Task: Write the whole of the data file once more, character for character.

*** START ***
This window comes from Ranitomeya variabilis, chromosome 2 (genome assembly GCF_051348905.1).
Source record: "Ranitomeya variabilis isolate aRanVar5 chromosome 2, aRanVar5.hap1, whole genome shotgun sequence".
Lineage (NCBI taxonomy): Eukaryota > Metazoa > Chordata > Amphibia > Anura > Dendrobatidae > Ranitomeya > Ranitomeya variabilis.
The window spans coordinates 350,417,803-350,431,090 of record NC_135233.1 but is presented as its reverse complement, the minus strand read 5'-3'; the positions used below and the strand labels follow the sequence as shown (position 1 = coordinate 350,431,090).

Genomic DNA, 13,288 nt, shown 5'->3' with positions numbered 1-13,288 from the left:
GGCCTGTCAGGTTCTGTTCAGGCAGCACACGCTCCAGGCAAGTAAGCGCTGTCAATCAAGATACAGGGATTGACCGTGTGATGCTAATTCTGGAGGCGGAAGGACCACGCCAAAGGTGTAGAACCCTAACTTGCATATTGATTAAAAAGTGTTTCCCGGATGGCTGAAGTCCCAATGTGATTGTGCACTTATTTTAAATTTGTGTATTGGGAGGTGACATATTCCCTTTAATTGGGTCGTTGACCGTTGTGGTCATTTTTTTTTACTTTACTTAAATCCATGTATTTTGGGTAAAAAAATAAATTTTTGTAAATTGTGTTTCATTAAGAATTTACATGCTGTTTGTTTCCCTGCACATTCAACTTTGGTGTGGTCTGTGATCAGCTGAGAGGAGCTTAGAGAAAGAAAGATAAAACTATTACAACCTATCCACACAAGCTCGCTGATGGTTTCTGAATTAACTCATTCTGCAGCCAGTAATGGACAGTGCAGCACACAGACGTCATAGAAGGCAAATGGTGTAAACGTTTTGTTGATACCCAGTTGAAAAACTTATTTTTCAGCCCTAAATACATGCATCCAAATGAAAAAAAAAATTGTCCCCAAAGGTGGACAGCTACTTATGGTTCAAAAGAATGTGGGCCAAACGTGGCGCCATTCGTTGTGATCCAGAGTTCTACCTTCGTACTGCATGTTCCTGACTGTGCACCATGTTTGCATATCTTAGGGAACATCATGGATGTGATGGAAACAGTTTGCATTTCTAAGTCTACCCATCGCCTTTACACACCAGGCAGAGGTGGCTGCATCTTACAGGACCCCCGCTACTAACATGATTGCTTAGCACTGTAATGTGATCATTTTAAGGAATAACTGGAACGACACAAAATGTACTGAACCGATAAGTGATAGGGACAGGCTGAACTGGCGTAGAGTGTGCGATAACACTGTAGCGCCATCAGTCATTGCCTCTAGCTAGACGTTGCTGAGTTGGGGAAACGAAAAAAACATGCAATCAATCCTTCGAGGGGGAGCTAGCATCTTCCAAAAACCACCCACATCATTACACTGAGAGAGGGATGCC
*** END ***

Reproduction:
This window comes from Ranitomeya variabilis, chromosome 2 (genome assembly GCF_051348905.1).
Source record: "Ranitomeya variabilis isolate aRanVar5 chromosome 2, aRanVar5.hap1, whole genome shotgun sequence".
Lineage (NCBI taxonomy): Eukaryota > Metazoa > Chordata > Amphibia > Anura > Dendrobatidae > Ranitomeya > Ranitomeya variabilis.
The window spans coordinates 350,417,803-350,431,090 of record NC_135233.1 but is presented as its reverse complement, the minus strand read 5'-3'; the positions used below and the strand labels follow the sequence as shown (position 1 = coordinate 350,431,090).

Genomic DNA, 13,288 nt, shown 5'->3' with positions numbered 1-13,288 from the left:
GGCCTGTCAGGTTCTGTTCAGGCAGCACACGCTCCAGGCAAGTAAGCGCTGTCAATCAAGATACAGGGATTGACCGTGTGATGCTAATTCTGGAGGCGGAAGGACCACGCCAAAGGTGTAGAACCCTAACTTGCATATTGATTAAAAAGTGTTTCCCGGATGGCTGAAGTCCCAATGTGATTGTGCACTTATTTTAAATTTGTGTATTGGGAGGTGACATATTCCCTTTAATTGGGTCGTTGACCGTTGTGGTCATTTTTTTTTACTTTACTTAAATCCATGTATTTTGGGTAAAAAAATAAATTTTTGTAAATTGTGTTTCATTAAGAATTTACATGCTGTTTGTTTCCCTGCACATTCAACTTTGGTGTGGTCTGTGATCAGCTGAGAGGAGCTTAGAGAAAGAAAGATAAAACTATTACAACCTATCCACACAAGCTCGCTGATGGTTTCTGAATTAACTCATTCTGCAGCCAGTAATGGACAGTGCAGCACACAGACGTCATAGAAGGCAAATGGTGTAAACGTTTTGTTGATACCCAGTTGAAAAACTTATTTTTCAGCCCTAAATACATGCATCCAAATGAAAAAAAAAATTGTCCCCAAAGGTGGACAGCTACTTATGGTTCAAAAGAATGTGGGCCAAACGTGGCGCCATTCGTTGTGATCCAGAGTTCTACCTTCGTACTGCATGTTCCTGACTGTGCACCATGTTTGCATATCTTAGGGAACATCATGGATGTGATGGAAACAGTTTGCATTTCTAAGTCTACCCATCGCCTTTACACACCAGGCAGAGGTGGCTGCATCTTACAGGACCCCCGCTACTAACATGATTGCTTAGCACTGTAATGTGATCATTTTAAGGAATAACTGGAACGACACAAAATGTACTGAACCGATAAGTGATAGGGACAGGCTGAACTGGCGTAGAGTGTGCGATAACACTGTAGCGCCATCAGTCATTGCCTCTAGCTAGACGTTGCTGAGTTGGGGAAACGAAAAAAACATGCAATCAATCCTTCGAGGGGGAGCTAGCATCTTCCAAAAACCACCCACATCATTACACTGAGAGAGGGATGCC